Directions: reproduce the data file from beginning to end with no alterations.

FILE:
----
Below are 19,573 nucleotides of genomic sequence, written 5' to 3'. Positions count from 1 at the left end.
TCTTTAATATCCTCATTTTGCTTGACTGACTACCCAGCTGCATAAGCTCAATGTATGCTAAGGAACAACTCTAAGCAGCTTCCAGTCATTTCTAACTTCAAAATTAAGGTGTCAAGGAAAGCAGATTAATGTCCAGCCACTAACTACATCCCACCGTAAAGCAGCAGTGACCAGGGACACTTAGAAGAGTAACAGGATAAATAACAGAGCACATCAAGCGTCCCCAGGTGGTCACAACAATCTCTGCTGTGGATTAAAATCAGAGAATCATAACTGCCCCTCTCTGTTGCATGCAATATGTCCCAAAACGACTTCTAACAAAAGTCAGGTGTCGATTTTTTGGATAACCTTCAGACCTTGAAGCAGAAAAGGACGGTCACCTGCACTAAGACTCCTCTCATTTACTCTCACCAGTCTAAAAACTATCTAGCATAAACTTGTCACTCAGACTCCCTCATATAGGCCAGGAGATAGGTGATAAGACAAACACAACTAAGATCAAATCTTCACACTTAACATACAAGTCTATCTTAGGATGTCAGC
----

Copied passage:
Below are 19,573 nucleotides of genomic sequence, written 5' to 3'. Positions count from 1 at the left end.
TCTTTAATATCCTCATTTTGCTTGACTGACTACCCAGCTGCATAAGCTCAATGTATGCTAAGGAACAACTCTAAGCAGCTTCCAGTCATTTCTAACTTCAAAATTAAGGTGTCAAGGAAAGCAGATTAATGTCCAGCCACTAACTACATCCCACCGTAAAGCAGCAGTGACCAGGGACACTTAGAAGAGTAACAGGATAAATAACAGAGCACATCAAGCGTCCCCAGGTGGTCACAACAATCTCTGCTGTGGATTAAAATCAGAGAATCATAACTGCCCCTCTCTGTTGCATGCAATATGTCCCAAAACGACTTCTAACAAAAGTCAGGTGTCGATTTTTTGGATAACCTTCAGACCTTGAAGCAGAAAAGGACGGTCACCTGCACTAAGACTCCTCTCATTTACTCTCACCAGTCTAAAAACTATCTAGCATAAACTTGTCACTCAGACTCCCTCATATAGGCCAGGAGATAGGTGATAAGACAAACACAACTAAGATCAAATCTTCACACTTAACATACAAGTCTATCTTAGGATGTCAGC